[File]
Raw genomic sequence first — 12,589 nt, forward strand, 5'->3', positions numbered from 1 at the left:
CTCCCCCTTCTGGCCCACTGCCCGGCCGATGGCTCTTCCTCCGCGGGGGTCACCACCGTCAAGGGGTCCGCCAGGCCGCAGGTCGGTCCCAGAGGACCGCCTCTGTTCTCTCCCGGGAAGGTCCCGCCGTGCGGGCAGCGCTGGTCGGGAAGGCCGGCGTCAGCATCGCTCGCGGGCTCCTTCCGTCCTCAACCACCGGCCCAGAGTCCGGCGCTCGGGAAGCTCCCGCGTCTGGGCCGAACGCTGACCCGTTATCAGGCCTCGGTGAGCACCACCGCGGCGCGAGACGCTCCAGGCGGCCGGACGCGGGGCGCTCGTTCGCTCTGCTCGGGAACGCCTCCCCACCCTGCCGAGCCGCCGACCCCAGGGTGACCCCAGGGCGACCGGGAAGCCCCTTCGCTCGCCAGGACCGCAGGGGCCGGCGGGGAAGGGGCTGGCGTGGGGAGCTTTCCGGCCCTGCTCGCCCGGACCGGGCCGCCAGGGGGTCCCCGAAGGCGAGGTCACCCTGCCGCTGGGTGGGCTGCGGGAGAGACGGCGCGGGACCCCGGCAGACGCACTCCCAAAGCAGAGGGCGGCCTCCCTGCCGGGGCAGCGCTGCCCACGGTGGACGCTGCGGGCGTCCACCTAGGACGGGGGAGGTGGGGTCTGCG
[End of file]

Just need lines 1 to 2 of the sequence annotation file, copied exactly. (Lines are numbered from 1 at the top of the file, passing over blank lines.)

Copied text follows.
Raw genomic sequence first — 12,589 nt, forward strand, 5'->3', positions numbered from 1 at the left:
CTCCCCCTTCTGGCCCACTGCCCGGCCGATGGCTCTTCCTCCGCGGGGGTCACCACCGTCAAGGGGTCCGCCAGGCCGCAGGTCGGTCCCAGAGGACCGCCTCTGTTCTCTCCCGGGAAGGTCCCGCCGTGCGGGCAGCGCTGGTCGGGAAGGCCGGCGTCAGCATCGCTCGCGGGCTCCTTCCGTCCTCAACCACCGGCCCAGAGTCCGGCGCTCGGGAAGCTCCCGCGTCTGGGCCGAACGCTGACCCGTTATCAGGCCTCGGTGAGCACCACCGCGGCGCGAGACGCTCCAGGCGGCCGGACGCGGGGCGCTCGTTCGCTCTGCTCGGGAACGCCTCCCCACCCTGCCGAGCCGCCGACCCCAGGGTGACCCCAGGGCGACCGGGAAGCCCCTTCGCTCGCCAGGACCGCAGGGGCCGGCGGGGAAGGGGCTGGCGTGGGGAGCTTTCCGGCCCTGCTCGCCCGGACCGGGCCGCCAGGGGGTCCCCGAAGGCGAGGTCACCCTGCCGCTGGGTGGGCTGCGGGAGAGACGGCGCGGGACCCCGGCAGACGCACTCCCAAAGCAGAGGGCGGCCTCCCTGCCGGGGCAGCGCTGCCCACGGTGGACGCTGCGGGCGTCCACCTAGGACGGGGGAGGTGGGGTCTGCG